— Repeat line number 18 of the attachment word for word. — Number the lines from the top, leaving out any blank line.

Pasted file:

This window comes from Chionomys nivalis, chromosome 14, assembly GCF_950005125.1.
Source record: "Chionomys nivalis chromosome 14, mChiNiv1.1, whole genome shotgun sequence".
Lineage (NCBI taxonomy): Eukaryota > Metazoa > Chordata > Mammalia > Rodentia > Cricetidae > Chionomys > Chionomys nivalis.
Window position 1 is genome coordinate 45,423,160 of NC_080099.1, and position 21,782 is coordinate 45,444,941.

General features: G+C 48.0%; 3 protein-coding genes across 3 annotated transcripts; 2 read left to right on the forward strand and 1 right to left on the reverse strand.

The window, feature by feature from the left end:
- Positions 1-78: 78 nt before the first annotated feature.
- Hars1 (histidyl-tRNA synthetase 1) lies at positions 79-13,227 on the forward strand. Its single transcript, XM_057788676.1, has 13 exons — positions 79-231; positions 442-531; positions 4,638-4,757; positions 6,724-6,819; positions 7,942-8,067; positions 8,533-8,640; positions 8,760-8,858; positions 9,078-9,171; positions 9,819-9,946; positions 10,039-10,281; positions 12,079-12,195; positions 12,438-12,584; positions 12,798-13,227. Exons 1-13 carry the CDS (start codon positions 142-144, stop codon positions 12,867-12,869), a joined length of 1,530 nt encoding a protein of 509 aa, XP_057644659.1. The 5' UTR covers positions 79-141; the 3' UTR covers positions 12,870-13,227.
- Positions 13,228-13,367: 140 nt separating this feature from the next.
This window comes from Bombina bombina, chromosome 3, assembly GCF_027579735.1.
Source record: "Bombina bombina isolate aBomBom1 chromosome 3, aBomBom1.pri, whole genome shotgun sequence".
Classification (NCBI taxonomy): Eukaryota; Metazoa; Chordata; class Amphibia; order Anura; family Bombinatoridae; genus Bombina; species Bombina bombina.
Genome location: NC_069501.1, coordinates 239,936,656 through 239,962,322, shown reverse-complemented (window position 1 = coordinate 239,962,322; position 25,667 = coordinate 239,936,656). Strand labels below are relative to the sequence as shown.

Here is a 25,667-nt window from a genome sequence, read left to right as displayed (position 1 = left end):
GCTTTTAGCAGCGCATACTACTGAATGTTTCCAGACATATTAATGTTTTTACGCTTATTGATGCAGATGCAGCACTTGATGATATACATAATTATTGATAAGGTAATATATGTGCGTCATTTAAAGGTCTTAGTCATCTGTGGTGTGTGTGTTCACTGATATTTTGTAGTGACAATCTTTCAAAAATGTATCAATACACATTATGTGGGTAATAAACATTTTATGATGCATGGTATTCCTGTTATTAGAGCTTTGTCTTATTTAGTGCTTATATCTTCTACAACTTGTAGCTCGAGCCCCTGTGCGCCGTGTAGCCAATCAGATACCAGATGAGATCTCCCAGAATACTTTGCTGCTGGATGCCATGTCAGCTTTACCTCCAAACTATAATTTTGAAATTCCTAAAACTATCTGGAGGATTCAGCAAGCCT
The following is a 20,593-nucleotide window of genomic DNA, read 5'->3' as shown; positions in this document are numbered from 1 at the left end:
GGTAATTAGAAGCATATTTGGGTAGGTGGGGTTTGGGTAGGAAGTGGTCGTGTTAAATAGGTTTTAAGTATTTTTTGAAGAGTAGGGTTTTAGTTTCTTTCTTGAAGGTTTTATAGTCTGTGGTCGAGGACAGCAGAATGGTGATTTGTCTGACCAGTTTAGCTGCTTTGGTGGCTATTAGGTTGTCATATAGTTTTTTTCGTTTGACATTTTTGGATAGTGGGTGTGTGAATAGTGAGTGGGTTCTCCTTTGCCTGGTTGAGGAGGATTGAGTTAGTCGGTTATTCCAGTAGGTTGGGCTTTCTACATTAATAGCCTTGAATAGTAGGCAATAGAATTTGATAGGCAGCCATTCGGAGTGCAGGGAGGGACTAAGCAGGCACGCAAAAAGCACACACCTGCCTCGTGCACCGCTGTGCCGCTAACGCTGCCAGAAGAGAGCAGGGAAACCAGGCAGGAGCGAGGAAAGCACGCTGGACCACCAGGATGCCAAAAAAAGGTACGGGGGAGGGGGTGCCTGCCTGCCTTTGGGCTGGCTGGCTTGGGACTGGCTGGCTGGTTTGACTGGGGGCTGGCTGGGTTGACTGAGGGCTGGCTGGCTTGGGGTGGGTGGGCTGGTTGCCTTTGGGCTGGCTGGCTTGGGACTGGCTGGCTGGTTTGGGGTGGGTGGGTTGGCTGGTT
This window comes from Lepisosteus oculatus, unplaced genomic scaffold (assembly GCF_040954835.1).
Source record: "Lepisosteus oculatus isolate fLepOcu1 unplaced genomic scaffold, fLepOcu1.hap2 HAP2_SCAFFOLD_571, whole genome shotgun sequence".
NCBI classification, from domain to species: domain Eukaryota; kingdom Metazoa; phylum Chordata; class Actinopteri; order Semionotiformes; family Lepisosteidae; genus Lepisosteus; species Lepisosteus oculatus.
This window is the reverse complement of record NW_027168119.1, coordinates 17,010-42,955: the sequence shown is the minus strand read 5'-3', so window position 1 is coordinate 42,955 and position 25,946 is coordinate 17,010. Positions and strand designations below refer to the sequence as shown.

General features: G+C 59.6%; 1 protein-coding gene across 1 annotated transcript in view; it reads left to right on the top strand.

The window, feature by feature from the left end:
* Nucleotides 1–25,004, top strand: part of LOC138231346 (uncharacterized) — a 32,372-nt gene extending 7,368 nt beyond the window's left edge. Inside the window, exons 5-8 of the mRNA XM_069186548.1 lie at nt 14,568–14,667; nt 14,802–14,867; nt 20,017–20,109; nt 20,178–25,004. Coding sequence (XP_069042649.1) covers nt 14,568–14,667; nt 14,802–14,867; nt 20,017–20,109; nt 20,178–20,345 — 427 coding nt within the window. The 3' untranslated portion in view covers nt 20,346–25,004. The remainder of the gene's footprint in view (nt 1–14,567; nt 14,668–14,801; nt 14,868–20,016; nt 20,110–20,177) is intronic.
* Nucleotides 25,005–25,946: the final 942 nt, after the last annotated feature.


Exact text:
This window comes from Lepisosteus oculatus, unplaced genomic scaffold (assembly GCF_040954835.1).